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Weekly Column: Reliable, Affordable Energy

Last summer, the Environmental Protection Agency (EPA) released a proposed rule to reduce carbon emissions from existing power plants. Self-titled the “Clean Power Plan,” the rule would require power plants across the country to comply with costly new rules and regulations that would reduce energy production and raise electricity rates – with little environmental benefit. South Dakotans could see their electricity rates double due to the Clean Power Plan. For those of us who oppose higher taxes and believe in a comprehensive “North American” energy policy, stopping the Clean Power Plan is an important first step.

As a member of the Senate Environment and Public Works Committee, which has jurisdiction over EPA, I recently joined my colleagues in introducing bipartisan legislation to roll back the President’s Clean Power Plan. The Affordable Reliable Energy Now Act (ARENA) would make certain consumers have reliable and affordable access to energy, put jobs and our economy first and curb federal overreach. It would protect ratepayers from rate increases and prevent EPA from enforcing overly burdensome regulations on American consumers. It would also force EPA to submit a report to Congress describing the quantity of greenhouse gas emissions the Clean Power Plan is expected to reduce, as well as show the science used to develop the rule.

Most importantly, ARENA would give states more flexibility if the Clean Power Plan is enacted by allowing them more time to comply with the regulations. It would also force EPA to issue state-specific model plans demonstrating how each state could meet the required emissions reductions under the rule. State highway funds would also be protected in our bill by preventing EPA from withholding the highway funds from any states who are in noncompliance.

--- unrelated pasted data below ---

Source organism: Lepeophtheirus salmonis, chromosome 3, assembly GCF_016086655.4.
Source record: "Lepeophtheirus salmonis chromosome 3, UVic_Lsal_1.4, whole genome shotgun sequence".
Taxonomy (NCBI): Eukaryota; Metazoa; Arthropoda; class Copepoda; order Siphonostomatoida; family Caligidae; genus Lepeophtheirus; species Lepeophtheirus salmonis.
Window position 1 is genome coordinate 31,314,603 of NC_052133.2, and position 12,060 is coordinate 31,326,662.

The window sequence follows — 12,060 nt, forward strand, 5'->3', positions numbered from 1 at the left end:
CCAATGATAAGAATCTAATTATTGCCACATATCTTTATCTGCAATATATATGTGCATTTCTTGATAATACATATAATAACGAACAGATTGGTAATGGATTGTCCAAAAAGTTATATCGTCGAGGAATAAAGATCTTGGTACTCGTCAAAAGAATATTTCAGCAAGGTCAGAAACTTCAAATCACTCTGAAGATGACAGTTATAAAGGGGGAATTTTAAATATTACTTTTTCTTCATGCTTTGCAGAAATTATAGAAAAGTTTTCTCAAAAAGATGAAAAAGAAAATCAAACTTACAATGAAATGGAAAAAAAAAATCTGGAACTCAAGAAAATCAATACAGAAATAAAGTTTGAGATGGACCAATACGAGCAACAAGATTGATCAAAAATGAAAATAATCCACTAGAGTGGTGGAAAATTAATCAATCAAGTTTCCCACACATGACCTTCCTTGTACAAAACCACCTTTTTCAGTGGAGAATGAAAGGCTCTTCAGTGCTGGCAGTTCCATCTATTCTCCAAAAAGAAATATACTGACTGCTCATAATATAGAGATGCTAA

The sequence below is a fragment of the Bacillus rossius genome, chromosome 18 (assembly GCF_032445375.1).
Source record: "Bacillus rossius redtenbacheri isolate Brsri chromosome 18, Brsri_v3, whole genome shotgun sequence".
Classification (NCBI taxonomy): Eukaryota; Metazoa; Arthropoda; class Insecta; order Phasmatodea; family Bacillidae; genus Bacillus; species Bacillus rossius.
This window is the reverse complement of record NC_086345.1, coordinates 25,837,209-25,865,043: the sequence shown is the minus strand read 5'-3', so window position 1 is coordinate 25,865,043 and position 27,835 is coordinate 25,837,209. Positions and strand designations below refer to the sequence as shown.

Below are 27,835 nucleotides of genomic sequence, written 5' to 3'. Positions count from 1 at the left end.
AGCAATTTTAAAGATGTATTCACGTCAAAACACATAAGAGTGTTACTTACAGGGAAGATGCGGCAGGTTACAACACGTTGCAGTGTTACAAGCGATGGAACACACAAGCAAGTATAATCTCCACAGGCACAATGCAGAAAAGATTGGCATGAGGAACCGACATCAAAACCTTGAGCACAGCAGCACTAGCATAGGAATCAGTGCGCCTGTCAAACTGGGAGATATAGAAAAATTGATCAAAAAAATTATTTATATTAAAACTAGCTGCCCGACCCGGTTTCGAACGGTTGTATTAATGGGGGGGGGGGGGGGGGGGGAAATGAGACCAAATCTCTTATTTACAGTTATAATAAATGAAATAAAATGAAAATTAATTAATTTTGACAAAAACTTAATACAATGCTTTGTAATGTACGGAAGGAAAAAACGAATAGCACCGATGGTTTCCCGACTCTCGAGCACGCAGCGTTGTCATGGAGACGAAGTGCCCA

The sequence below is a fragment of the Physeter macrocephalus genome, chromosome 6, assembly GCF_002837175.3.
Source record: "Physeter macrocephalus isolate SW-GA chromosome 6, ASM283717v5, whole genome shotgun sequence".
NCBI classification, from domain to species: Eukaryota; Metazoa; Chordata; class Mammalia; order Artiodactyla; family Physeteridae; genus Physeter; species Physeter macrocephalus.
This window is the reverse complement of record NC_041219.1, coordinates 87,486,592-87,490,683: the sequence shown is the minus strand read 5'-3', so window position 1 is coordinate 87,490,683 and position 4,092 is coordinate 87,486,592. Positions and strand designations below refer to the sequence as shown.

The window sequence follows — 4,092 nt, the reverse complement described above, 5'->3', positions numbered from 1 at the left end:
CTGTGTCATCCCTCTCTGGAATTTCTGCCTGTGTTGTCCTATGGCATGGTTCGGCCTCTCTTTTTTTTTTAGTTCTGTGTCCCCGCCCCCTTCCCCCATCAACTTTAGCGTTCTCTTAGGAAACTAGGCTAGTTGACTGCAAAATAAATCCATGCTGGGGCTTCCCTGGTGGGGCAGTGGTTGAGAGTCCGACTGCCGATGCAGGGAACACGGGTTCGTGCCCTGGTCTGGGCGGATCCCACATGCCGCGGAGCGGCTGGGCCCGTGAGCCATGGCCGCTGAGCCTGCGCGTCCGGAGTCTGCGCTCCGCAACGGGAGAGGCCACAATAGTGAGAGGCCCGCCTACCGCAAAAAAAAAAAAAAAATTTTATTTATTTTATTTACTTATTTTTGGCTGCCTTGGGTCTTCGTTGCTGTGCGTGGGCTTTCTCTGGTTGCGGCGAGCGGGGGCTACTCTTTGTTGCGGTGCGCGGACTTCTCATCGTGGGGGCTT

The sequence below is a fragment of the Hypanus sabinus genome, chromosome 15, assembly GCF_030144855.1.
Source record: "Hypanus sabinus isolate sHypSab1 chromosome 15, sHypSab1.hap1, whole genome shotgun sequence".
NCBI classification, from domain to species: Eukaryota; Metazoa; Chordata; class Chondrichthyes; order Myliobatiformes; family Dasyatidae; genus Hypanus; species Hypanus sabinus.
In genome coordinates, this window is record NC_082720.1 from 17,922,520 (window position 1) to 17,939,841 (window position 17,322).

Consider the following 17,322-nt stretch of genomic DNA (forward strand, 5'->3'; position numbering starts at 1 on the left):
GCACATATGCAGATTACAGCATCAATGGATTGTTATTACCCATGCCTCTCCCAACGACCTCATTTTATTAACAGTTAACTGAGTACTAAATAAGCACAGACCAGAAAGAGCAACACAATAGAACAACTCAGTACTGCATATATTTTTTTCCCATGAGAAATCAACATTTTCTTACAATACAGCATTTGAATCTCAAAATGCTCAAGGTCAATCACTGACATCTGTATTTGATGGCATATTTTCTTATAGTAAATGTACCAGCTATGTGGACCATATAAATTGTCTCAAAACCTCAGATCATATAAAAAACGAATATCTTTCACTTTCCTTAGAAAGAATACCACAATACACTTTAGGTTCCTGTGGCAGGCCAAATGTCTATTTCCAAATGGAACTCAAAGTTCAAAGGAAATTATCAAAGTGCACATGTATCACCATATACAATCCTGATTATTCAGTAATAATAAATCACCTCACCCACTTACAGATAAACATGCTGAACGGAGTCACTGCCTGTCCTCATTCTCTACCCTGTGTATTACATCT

In South Dakota, the Clean Power Plan threatens the existence of the only coal-fired power plant in South Dakota at Big Stone, which is already in the midst of a $400 million compliance upgrade. If the proposal is enacted, Big Stone would only be allowed to operate at an annual capacity factor of just 23 percent, which is both uneconomical and practically impossible. This would essentially shut down the plant, all while it’s in the middle of a major, expensive upgrade to comply with a different set of EPA regulations.

Not only does this threaten the nearly 100 jobs at Big Stone, but it would increase energy costs for South Dakotans and reduce energy reliability.  The hundreds of millions of dollars currently being invested to comply with EPA rules would be a stranded investment.


Americans must continue to have access to reliable, affordable energy. People deserve to know that their homes will be heated in South Dakota’s freezing cold winters, and that their lights will turn on when they flip the switch. The ARENA legislation would help provide peace of mind for ratepayers. It would provide reliable energy to power South Dakota’s agricultural and manufacturing industries. It also goes one step further in limiting the number of burdensome, unnecessary regulations imposed not by lawmakers, but by unelected bureaucrats at the EPA. Majority Leader Mitch McConnell has indicated his interest in bringing ARENA to the Senate floor for consideration. I look forward to having that debate.